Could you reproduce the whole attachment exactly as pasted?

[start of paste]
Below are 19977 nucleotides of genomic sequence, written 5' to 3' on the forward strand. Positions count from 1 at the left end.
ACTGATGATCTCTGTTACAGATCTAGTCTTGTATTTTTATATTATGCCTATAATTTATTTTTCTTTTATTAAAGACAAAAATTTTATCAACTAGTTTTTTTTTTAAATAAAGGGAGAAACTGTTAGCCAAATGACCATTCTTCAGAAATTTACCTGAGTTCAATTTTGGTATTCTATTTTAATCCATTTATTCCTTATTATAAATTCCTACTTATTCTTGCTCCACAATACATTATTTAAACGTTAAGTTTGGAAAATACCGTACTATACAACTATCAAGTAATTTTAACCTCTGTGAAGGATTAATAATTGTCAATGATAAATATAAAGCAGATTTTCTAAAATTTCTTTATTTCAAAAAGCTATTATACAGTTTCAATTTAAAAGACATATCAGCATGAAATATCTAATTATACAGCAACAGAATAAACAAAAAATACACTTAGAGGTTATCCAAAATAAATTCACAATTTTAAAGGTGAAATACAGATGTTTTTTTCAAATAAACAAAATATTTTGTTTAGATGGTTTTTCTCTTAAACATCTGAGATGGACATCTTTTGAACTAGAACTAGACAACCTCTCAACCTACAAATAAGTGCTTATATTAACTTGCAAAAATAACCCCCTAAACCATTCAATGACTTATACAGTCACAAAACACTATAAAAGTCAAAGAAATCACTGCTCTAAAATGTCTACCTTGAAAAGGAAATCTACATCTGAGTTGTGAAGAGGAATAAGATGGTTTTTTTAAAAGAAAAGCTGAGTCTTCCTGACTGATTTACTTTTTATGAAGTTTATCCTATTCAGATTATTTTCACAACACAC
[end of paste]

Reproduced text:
Below are 19977 nucleotides of genomic sequence, written 5' to 3' on the forward strand. Positions count from 1 at the left end.
ACTGATGATCTCTGTTACAGATCTAGTCTTGTATTTTTATATTATGCCTATAATTTATTTTTCTTTTATTAAAGACAAAAATTTTATCAACTAGTTTTTTTTTTAAATAAAGGGAGAAACTGTTAGCCAAATGACCATTCTTCAGAAATTTACCTGAGTTCAATTTTGGTATTCTATTTTAATCCATTTATTCCTTATTATAAATTCCTACTTATTCTTGCTCCACAATACATTATTTAAACGTTAAGTTTGGAAAATACCGTACTATACAACTATCAAGTAATTTTAACCTCTGTGAAGGATTAATAATTGTCAATGATAAATATAAAGCAGATTTTCTAAAATTTCTTTATTTCAAAAAGCTATTATACAGTTTCAATTTAAAAGACATATCAGCATGAAATATCTAATTATACAGCAACAGAATAAACAAAAAATACACTTAGAGGTTATCCAAAATAAATTCACAATTTTAAAGGTGAAATACAGATGTTTTTTTCAAATAAACAAAATATTTTGTTTAGATGGTTTTTCTCTTAAACATCTGAGATGGACATCTTTTGAACTAGAACTAGACAACCTCTCAACCTACAAATAAGTGCTTATATTAACTTGCAAAAATAACCCCCTAAACCATTCAATGACTTATACAGTCACAAAACACTATAAAAGTCAAAGAAATCACTGCTCTAAAATGTCTACCTTGAAAAGGAAATCTACATCTGAGTTGTGAAGAGGAATAAGATGGTTTTTTTAAAAGAAAAGCTGAGTCTTCCTGACTGATTTACTTTTTATGAAGTTTATCCTATTCAGATTATTTTCACAACACAC